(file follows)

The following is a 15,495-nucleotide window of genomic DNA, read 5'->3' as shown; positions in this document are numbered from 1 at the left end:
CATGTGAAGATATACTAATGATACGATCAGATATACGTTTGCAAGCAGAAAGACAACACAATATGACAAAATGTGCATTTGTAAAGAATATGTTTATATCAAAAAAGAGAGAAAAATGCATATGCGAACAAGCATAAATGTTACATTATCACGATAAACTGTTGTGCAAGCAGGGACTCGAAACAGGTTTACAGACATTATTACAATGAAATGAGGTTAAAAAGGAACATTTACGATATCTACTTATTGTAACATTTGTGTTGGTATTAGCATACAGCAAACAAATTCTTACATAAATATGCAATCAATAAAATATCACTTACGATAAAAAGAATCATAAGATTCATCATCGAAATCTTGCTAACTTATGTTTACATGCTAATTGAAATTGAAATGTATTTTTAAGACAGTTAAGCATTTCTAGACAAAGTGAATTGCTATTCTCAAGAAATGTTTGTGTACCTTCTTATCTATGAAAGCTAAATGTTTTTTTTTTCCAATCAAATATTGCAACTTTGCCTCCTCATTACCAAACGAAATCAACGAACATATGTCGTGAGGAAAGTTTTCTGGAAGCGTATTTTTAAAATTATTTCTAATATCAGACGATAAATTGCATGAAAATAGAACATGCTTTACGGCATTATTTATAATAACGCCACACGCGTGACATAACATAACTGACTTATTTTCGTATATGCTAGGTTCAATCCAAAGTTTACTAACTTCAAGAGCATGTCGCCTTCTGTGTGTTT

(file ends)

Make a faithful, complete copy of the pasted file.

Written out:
The following is a 15,495-nucleotide window of genomic DNA, read 5'->3' as shown; positions in this document are numbered from 1 at the left end:
CATGTGAAGATATACTAATGATACGATCAGATATACGTTTGCAAGCAGAAAGACAACACAATATGACAAAATGTGCATTTGTAAAGAATATGTTTATATCAAAAAAGAGAGAAAAATGCATATGCGAACAAGCATAAATGTTACATTATCACGATAAACTGTTGTGCAAGCAGGGACTCGAAACAGGTTTACAGACATTATTACAATGAAATGAGGTTAAAAAGGAACATTTACGATATCTACTTATTGTAACATTTGTGTTGGTATTAGCATACAGCAAACAAATTCTTACATAAATATGCAATCAATAAAATATCACTTACGATAAAAAGAATCATAAGATTCATCATCGAAATCTTGCTAACTTATGTTTACATGCTAATTGAAATTGAAATGTATTTTTAAGACAGTTAAGCATTTCTAGACAAAGTGAATTGCTATTCTCAAGAAATGTTTGTGTACCTTCTTATCTATGAAAGCTAAATGTTTTTTTTTTCCAATCAAATATTGCAACTTTGCCTCCTCATTACCAAACGAAATCAACGAACATATGTCGTGAGGAAAGTTTTCTGGAAGCGTATTTTTAAAATTATTTCTAATATCAGACGATAAATTGCATGAAAATAGAACATGCTTTACGGCATTATTTATAATAACGCCACACGCGTGACATAACATAACTGACTTATTTTCGTATATGCTAGGTTCAATCCAAAGTTTACTAACTTCAAGAGCATGTCGCCTTCTGTGTGTTT